‘The Owl’ is the country pop album everyone has been waiting for

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On Sept. 20 the Zac Brown Band dropped their most diverse album yet, “The Owl.” With songs ranging from modern day pop to old school jazz, this album surely has songs to please even the harshest of critics.  

It’s been two years since ZBB released their last album “Welcome Home,” filled with nostalgic ballads that connected everyone to their country roots. Whether it was the representation of true love through lyrics like “made-in-the-USA whiskey” or the powerful song  “Long Haul,” that album never failed to pull at our heart strings.  

 “The Owl,” Zac Brown Band’s sixth album, changes course; leaning more into the pop and R&B side of music rather than country. Unlike their previous work, this album features only one country ballad, filling the gaps with more “relevant” music, filled with loud beats and vibrant lyrics.  

 The captivating hit, “Me and the Boys in the Band” is a perfect mix of country and rock. It’s filled with both twangy guitar riffs as well as a subtle- but present- rock undertones, striking the perfect balance that is, quite literally, music to your ears. On the other hand, “Someone I Used to Know,” is almost entirely pop. From starting out with an almost Diplo-like beat to finishing with a long-lasting echo, this song plays off of the modern day pop music heard on the radio.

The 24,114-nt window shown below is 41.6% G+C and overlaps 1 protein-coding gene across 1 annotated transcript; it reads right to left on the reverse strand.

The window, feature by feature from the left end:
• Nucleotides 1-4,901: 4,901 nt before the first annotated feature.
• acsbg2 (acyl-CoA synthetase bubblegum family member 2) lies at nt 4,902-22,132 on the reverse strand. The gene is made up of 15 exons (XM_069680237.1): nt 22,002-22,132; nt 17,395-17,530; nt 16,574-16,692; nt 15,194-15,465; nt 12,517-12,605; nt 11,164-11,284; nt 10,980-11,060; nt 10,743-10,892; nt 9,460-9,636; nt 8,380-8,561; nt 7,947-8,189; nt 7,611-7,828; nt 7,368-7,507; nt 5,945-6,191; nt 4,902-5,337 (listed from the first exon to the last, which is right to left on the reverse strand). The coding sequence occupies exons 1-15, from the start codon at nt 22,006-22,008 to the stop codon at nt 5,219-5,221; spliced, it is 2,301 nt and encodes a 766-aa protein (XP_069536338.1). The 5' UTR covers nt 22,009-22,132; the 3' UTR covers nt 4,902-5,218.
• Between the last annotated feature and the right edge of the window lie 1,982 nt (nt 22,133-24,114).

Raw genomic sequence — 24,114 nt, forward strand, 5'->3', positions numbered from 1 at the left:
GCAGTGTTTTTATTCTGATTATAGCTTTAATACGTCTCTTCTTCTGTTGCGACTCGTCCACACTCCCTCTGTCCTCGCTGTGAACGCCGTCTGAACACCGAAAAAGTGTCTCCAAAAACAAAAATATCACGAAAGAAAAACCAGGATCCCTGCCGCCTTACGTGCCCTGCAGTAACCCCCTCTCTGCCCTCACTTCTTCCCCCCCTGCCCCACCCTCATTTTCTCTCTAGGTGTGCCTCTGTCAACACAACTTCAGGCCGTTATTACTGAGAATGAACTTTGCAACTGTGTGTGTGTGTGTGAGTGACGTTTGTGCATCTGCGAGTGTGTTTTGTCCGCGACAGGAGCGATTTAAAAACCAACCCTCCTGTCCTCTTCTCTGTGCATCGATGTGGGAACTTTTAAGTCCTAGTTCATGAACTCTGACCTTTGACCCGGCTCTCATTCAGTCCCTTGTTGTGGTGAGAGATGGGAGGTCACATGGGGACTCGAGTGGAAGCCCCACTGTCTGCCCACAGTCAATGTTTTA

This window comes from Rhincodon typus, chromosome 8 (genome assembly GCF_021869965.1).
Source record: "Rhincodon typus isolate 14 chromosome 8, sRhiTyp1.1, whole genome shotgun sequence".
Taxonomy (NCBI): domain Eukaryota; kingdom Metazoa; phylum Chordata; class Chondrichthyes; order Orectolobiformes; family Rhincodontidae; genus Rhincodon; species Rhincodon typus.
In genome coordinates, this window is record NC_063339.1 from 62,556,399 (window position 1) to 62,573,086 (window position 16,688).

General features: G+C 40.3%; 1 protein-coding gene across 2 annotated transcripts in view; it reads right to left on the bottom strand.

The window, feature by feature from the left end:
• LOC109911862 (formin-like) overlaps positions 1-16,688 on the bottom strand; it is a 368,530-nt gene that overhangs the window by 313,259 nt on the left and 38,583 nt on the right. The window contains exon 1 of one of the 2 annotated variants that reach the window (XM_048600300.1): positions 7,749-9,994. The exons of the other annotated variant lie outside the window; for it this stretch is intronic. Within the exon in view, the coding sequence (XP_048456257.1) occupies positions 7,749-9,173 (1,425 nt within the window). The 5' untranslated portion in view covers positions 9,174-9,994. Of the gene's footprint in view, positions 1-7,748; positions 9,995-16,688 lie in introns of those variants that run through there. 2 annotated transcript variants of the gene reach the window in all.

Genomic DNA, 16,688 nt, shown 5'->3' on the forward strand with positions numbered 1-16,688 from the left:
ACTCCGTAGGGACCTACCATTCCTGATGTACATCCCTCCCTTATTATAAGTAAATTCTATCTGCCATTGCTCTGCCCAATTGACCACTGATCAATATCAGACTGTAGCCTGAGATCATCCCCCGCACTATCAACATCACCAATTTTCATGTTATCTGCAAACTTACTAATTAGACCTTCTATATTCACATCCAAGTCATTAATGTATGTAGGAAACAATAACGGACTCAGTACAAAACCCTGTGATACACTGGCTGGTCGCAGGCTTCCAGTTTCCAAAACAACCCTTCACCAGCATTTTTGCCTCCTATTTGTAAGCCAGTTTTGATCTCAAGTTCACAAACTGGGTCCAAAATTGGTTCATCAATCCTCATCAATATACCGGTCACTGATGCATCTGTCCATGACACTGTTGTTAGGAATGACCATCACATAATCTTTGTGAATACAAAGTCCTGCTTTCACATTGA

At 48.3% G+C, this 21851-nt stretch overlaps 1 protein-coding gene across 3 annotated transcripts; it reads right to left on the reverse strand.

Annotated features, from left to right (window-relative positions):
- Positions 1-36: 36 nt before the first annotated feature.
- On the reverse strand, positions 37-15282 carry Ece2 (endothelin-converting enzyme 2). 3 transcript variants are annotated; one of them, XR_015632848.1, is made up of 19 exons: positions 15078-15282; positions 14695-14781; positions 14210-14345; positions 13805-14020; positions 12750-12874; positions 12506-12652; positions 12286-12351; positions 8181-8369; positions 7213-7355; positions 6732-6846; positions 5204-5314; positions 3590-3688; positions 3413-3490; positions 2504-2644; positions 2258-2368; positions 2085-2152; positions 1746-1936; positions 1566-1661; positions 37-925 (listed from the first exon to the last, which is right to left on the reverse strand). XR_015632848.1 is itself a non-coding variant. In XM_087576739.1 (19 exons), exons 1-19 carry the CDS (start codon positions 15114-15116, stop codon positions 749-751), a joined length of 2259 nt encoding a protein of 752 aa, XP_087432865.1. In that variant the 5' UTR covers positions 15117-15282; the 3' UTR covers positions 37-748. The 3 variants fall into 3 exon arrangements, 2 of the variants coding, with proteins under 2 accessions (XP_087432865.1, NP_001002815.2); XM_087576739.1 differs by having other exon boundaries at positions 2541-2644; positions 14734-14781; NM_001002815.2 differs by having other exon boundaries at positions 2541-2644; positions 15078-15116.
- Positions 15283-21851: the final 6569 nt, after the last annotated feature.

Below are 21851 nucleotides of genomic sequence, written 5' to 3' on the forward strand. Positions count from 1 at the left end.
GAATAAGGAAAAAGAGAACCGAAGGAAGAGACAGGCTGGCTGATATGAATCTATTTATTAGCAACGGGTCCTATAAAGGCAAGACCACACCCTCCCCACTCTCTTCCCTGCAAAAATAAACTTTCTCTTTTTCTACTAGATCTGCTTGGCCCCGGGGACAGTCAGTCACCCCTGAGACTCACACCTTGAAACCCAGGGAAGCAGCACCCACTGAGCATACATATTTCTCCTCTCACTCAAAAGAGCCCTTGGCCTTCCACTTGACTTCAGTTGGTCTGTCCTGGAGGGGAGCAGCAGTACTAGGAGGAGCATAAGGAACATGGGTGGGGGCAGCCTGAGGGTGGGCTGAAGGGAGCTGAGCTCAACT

As we come to the end of the album, we are left with an emotional ballad, “Leaving Love Behind.” The initial piano riff is beautiful and immediately fills us with comfort and a sense of belonging, since country ballads are what ZBB is best known for. Near the end of the song, a beautiful violin enters, ranging from stunning high notes to belly-laughing lows. This drastic change in pitch portrays the highs and lows of love: The amazing sensation you get in your core when you first find it and the gut-wrenching feeling you have when you lose it.  

ZBB’s sixth album, “The Owl,” is not what fans were expecting. It encompasses multiple genres of music, which veers from what ZBB knows best, but that’s not a bad thing. The intersection of both R&B and pop with their traditional country sounds ensure ZBB will stay relevant, while never failing to deliver the signature country ballads we all know and love. 

Rating: 4/5 

Thumbnail photo from billboard.com


Sara Moorhead is campus correspondent for The Daily Campus She can be reached via email at sara.moorhead@uconn.edu

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